A conversation with Chancee Martorell and Ella Mendonsa
When I first met Chancee Martorell, we were standing outside of the hard hat area in East Hollywood that would one day be Thai Town Marketplace, discussing the 13 years of work that had led to this moment.
It was through a tour with the Strong Prosperous and Resilient Communities Challenge (SPARCC) that I became familiar with the Thai Town development as part of LA’s drive toward inclusive development, or development that centered on the community. When it became apparent that the construction costs were exceeding expectation and funding, SPARCC was able to provide the capital to close the gap.
The 4,500-square-foot Thai Town Marketplace (TTMP) sits above the Hollywood Western subway station at 5448 Hollywood Boulevard and houses space for 12 food vendors and six retail kiosks, with a Thai-style open-air pavilion known as a “sala.” It is designed as a place for eating, gathering, incubating small businesses, and creating enterprise opportunities for residents and new immigrants.
Just days ahead of its preview opening on Sunday, April 28, I was lucky enough to again sit down with Chanchanit “Chancee” Martorell, Executive Director of Thai Community Development Center (Thai CDC), to learn more.
Q: Every time I’m in Los Angeles, I’ve seen large-scale development. Why is this marketplace different?
A: In 2006, through my work with the Thai Community Development Center (TCDC), an organization in the community for 25 years, we saw an opportunity to really advance inclusive development that could refocus economic activity around the community and its historic citizens. This public market is built and owned by the community with a mission of creating pathways for immigrants and low-income residents to achieve economic mobility. People need an economy that works for them.
Q: Tell me about the East Hollywood/Thai Town area.
A: East Hollywood is an incredibly multicultural and diverse community. It houses the only “Thai Town” in the United States and a Little Armenia, too. In fact, over 60 % of residents are foreign-born. It’s partly because of its cultural highlights and creative spaces that it continues to be a target for gentrification and historic displacement of families and small businesses.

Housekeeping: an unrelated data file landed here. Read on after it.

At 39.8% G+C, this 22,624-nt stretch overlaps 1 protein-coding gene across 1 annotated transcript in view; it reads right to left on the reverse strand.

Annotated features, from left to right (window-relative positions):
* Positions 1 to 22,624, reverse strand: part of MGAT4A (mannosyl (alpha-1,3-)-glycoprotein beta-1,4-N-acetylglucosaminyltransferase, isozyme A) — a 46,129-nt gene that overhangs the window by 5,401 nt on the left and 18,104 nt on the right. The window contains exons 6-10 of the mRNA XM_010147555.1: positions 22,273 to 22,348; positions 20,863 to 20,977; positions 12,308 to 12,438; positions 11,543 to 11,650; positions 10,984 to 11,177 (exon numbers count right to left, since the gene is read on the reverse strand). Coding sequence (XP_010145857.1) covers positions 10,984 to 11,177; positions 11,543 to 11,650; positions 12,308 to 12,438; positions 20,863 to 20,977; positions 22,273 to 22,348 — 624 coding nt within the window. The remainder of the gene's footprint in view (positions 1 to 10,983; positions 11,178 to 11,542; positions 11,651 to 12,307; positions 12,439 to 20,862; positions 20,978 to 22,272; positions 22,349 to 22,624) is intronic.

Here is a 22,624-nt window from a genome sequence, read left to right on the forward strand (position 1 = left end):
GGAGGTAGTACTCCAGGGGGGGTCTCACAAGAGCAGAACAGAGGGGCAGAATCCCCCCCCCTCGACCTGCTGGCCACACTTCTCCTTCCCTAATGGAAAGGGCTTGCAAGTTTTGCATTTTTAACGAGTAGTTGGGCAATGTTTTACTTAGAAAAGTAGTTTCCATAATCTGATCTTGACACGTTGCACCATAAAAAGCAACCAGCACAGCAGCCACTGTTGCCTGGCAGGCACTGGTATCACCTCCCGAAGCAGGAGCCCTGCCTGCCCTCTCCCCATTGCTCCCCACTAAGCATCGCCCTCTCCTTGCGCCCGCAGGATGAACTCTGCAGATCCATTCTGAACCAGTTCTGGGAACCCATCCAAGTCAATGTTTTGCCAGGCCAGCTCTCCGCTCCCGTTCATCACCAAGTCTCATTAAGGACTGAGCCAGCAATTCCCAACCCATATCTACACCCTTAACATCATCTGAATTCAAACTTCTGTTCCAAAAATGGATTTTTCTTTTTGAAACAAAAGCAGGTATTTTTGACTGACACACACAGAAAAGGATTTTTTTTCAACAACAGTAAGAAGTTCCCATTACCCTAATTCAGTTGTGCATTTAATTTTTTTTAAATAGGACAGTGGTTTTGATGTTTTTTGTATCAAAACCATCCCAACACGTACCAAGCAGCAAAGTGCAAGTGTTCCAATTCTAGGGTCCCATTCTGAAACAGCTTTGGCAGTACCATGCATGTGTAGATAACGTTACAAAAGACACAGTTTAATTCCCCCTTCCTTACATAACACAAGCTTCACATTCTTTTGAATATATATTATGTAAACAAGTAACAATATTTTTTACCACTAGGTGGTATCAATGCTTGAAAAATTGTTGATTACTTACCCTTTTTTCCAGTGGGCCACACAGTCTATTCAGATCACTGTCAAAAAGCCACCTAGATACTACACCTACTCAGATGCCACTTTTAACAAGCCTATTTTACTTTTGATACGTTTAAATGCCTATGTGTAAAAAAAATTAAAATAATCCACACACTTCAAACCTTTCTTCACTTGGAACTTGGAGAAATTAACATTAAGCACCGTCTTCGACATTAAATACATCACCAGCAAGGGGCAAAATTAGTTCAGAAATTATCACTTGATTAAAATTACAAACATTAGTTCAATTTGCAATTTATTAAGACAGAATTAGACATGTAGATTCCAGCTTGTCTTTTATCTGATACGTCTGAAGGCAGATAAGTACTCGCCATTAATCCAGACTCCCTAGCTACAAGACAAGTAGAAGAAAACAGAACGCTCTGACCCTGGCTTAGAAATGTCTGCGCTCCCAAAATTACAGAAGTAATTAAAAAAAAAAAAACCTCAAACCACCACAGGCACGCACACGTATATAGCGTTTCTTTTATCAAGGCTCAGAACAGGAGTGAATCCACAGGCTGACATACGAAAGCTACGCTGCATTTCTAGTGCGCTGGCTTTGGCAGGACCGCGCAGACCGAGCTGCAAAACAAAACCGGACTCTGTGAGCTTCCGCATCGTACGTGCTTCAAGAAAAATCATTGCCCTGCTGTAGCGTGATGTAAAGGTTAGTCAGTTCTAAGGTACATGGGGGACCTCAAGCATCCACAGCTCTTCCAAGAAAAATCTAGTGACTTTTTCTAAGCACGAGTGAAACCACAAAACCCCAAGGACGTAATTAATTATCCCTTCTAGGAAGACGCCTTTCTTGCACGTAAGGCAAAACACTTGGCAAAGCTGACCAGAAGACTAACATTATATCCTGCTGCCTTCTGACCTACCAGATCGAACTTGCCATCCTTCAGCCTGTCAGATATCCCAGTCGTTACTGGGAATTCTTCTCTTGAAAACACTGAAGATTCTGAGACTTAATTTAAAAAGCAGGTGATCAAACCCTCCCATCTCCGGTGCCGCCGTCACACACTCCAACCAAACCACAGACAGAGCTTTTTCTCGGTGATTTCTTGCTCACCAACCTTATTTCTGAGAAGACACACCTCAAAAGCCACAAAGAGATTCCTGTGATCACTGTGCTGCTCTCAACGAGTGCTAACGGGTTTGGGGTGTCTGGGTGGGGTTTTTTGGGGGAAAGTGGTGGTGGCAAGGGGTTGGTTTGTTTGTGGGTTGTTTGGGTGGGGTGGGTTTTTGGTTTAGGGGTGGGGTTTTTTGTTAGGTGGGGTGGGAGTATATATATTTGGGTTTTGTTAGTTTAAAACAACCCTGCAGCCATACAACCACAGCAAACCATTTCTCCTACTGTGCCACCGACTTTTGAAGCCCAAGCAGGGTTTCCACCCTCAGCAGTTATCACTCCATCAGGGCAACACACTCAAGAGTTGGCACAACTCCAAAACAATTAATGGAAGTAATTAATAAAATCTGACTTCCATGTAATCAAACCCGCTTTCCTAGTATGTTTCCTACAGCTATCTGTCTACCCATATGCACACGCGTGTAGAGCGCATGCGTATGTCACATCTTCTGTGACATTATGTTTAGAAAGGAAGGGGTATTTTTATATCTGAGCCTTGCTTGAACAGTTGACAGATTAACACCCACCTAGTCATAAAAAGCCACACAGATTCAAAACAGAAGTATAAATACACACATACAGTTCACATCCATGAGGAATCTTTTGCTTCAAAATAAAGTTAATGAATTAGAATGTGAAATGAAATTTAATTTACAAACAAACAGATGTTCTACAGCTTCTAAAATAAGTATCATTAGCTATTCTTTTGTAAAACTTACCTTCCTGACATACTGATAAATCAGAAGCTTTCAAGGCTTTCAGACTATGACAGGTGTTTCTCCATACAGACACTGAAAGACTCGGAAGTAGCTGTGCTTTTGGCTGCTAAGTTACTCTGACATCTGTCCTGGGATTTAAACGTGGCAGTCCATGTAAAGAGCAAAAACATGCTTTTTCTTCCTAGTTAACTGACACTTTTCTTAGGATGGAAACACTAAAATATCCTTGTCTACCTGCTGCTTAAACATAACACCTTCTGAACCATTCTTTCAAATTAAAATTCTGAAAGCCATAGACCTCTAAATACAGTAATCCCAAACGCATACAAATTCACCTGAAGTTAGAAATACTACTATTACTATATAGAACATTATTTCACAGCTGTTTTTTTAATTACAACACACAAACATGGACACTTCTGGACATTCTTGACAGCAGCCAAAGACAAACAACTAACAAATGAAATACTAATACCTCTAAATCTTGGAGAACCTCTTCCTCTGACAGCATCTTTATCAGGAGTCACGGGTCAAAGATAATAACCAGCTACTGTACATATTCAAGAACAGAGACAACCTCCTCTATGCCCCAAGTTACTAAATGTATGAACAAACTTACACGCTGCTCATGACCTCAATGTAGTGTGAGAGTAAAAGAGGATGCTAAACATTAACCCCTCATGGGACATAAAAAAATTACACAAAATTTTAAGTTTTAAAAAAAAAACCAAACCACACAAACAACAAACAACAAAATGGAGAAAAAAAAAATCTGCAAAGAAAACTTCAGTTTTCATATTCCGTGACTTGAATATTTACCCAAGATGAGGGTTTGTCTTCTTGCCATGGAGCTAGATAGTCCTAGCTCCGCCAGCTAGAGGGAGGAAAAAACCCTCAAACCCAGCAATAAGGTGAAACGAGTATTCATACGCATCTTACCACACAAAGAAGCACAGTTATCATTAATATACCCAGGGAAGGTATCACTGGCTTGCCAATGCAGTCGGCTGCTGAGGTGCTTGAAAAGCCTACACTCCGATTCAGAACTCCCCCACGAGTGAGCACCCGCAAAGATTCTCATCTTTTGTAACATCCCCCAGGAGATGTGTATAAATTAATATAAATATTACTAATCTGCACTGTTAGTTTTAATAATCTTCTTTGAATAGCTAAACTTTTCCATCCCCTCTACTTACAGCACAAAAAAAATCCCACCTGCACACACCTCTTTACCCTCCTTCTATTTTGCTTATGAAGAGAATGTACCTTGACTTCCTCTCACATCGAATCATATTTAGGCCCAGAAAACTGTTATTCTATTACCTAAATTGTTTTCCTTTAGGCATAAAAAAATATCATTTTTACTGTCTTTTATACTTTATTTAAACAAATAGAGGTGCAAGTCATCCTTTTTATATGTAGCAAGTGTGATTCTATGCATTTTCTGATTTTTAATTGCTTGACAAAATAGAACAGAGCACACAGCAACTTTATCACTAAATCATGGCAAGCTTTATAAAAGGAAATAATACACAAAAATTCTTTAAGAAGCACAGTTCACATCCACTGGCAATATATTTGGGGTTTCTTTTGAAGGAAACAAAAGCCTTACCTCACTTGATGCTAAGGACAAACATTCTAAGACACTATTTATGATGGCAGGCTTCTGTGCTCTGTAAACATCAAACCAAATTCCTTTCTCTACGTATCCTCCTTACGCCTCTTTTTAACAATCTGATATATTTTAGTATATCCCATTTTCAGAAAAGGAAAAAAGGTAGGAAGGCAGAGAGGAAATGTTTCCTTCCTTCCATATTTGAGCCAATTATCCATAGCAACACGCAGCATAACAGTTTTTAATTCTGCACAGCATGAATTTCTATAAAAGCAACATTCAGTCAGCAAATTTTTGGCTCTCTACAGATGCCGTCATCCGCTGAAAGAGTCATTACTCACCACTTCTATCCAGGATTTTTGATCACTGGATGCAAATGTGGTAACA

Q: Are the rising housing prices in Los Angeles affecting East Hollywood?
A: The large-scale development projects along the Sunset and Hollywood boulevards threaten to increase displacement and push out the long-time residents of the area, including the low-income, immigrant, and communities of color that built the area into the cultural and culinary hub it is today. To address this, we wanted to use this development to address the unique needs of these communities. One of our goals with the TTMP development was that it could both create jobs as well as serve as an economic and cultural anchor within the community.
Q: How did you identify the needs within such a unique community?
A: I wanted to know what the community needed from residents directly, so we completed a needs assessment throughout the area. That’s how we recognized that wealth and asset-building was a critical need in the community. Known for its Asian, predominantly immigrant community, it has high rates of entrepreneurship but limited access to capital and the technical expertise. The community is also threatened by chronic underemployment, with more than double the residents under the poverty line than the state average.
Q: Once you recognized these needs, what was your next step?
A: While resources existed, most were inaccessible to those with limited English, lack of access to financial capital, and lack of traditional streams of credit. I decided to focus on creating a low-cost entryway for budding entrepreneurs who had the determination, the dream — everything but the capital and the know-how to get started.
Q: TTMP started out as a public market, why did you decide to make it a restaurant incubator?
A: We surveyed the handful of public markets around the U.S., completed a feasibility study on the idea, and as the idea progressed, it was the existing reputation of Thai Town’s incredibly authentic Thai food that cemented the public market into a business incubator for restaurants and the market’s twist on the “sala” style of Thai outdoor markets. I was envisioning a public market that could serve as both a hub of cultural tourism as well as a low-cost entry point for residents and small business owners, and this model really fit.
Q: Were you able to get wider community support? If so, how?
A: Since Thai CDC opened its doors, we’ve been trying to center the community in the planning process and really democratize the planning process. We prioritized constant community outreach and amplifying the voice of the community in development. In the pre-stages, we worked with residents and their neighborhood councils and even received funding from one.